Producing in small batches, the family business is set in a valley on the edge of Devon’s Dartmoor National Park where it blends an array of organic ingredients, from Sicilian lemons and whole root Peruvian ginger to the zesty Japanese yuzu – for an intriguing tonic, and English apples.
Granite-filtered, mineral-rich water sourced from its own spring then completes the unique drinks’ range of 14 varieties.
These include organic fruit juices, crushes and bubblies as well as tonics to complement craft spirits, mixers and a traditional cider with output now numbering some eight million servings a year.
Output totals some eight million servings a year with National Trust cafes, John Lewis, iconic chef Yotam Ottolenghi’s restaurants and sustainable online grocers Abel & Cole and Riverford Organic are among its primarily trade customers.
Luscombe’s capacity to double revenues within the next couple of years to £10million is more than possible, says founder and managing director Gabriel David.
“It sounds a lot but we can do this without any challenge to our ethics or ways of production. There are plenty of customers out there who are fanatical about flavour and wanting ethically made soft drinks – it’s a big marketplace.”
Cider making on Luscombe Farm dates back to the 12th century. But in 1997, seeing how its contemporary diversification into the sector was struggling, David sensed an opportunity to appeal to those like him whose social life was reliant on cars.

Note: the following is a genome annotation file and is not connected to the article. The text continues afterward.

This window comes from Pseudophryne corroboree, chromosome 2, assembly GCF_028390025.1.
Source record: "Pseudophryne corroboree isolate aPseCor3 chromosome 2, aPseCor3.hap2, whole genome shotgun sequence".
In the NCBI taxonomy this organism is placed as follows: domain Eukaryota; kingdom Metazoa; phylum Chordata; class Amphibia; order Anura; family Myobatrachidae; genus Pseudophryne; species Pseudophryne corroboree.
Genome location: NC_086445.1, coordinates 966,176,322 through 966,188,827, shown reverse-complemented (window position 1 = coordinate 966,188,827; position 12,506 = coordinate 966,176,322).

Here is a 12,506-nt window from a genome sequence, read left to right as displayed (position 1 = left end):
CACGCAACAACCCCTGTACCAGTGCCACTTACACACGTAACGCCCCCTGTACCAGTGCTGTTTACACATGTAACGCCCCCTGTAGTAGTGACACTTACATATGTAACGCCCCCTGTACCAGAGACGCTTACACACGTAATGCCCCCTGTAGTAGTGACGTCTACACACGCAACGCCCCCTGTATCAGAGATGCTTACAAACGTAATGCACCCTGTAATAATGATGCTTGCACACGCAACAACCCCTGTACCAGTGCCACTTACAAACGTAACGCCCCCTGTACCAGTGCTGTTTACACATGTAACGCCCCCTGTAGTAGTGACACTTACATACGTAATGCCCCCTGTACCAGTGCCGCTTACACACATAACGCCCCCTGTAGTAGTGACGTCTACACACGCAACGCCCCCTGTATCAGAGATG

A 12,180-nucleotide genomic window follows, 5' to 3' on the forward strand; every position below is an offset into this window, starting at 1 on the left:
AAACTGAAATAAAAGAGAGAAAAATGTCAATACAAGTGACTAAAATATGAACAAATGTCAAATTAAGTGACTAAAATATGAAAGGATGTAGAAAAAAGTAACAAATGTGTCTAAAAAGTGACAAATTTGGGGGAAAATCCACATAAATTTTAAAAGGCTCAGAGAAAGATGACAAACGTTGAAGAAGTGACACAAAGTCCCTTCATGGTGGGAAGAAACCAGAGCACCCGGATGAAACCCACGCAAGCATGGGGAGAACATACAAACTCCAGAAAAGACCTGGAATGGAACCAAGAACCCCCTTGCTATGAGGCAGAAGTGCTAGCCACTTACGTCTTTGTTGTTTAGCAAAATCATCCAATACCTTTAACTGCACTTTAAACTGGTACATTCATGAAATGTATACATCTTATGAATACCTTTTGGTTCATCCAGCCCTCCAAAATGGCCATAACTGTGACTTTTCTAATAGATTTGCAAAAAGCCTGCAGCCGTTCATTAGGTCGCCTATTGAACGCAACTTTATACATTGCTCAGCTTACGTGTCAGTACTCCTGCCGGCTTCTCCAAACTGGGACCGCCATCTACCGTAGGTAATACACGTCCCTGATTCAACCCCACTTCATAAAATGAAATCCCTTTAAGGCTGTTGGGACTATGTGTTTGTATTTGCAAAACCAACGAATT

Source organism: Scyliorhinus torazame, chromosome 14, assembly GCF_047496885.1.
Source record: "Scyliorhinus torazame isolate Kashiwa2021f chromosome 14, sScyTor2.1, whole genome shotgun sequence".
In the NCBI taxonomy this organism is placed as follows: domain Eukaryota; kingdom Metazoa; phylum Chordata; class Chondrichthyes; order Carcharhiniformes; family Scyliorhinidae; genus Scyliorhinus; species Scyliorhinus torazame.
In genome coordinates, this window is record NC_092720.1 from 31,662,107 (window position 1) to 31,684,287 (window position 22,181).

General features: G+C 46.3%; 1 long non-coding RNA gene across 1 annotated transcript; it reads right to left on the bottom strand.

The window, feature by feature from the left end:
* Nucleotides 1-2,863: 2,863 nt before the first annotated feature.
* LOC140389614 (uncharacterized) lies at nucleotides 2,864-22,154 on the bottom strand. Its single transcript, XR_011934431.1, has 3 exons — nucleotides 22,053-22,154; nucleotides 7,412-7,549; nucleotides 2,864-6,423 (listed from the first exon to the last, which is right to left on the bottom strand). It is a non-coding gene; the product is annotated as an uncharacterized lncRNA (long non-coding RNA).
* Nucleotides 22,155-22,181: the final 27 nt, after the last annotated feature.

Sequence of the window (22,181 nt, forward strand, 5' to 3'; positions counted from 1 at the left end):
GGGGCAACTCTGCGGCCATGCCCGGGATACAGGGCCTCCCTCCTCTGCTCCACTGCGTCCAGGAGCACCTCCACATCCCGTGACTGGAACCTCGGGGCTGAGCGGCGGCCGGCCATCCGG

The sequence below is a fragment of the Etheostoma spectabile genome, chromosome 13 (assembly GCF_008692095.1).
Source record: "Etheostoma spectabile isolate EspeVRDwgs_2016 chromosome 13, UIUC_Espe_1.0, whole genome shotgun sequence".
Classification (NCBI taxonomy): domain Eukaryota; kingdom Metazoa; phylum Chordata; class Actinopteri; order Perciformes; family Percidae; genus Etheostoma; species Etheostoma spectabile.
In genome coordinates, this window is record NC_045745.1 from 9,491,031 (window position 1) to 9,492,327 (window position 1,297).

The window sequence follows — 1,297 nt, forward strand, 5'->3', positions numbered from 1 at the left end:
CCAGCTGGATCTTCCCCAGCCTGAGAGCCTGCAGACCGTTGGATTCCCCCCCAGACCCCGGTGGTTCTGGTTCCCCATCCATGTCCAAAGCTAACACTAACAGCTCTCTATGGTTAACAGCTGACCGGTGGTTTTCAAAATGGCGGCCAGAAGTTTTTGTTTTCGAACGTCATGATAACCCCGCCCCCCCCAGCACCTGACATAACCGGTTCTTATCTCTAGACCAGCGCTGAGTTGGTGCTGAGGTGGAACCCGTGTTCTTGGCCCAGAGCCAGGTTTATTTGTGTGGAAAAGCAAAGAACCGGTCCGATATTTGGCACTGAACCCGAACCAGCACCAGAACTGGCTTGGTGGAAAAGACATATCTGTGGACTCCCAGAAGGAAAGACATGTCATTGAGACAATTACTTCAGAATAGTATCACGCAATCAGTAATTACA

Tired of lime-and-soda, they were crying out for creative, alcohol-free drinks.
Drawing on his time in Sicily experiencing its superb lemons and using the family firm’s cider press David moved from Elderflower Bubbly to Sicilian Lemonade and onwards with Luscombe’s Hot Ginger Beer a perennial favourite and the company garnering tens of 90 Great Taste Awards.
“What we offered struck a chord, especially in London,” he recalls. “We have a team of 30 passionate people and serve customers across the UK and Europe.
“There are many visits to trade shows and our growers’ fruit is affected by many variables – late spring frosts damaging blossoms for example. But we never compromise on taste, look after all our suppliers and pay a fair price.”
Investment cycles have resulted in production innovations, “gentle pressing and keeping oxygen out so the flavours are preserved. Consistency in everything is what we look for year after year,” explains David.
Now the company is going through proof of concept for a canned drinks range. “Cans are lighter, craft brewers paved the way,” he adds.
And as David also considers the future, the time could be coming up for an angel investor to join Luscombe, “an expert in distribution in the hospitality sectors,” he says.
The company received its prestigious Royal Warrant accolade in 2021 for selling its drinks to the Royal Household for many years and pressing apples grown on the King’s Highgrove House estate.
“It’s our flag of positivity,” says David. “Better times have come.”
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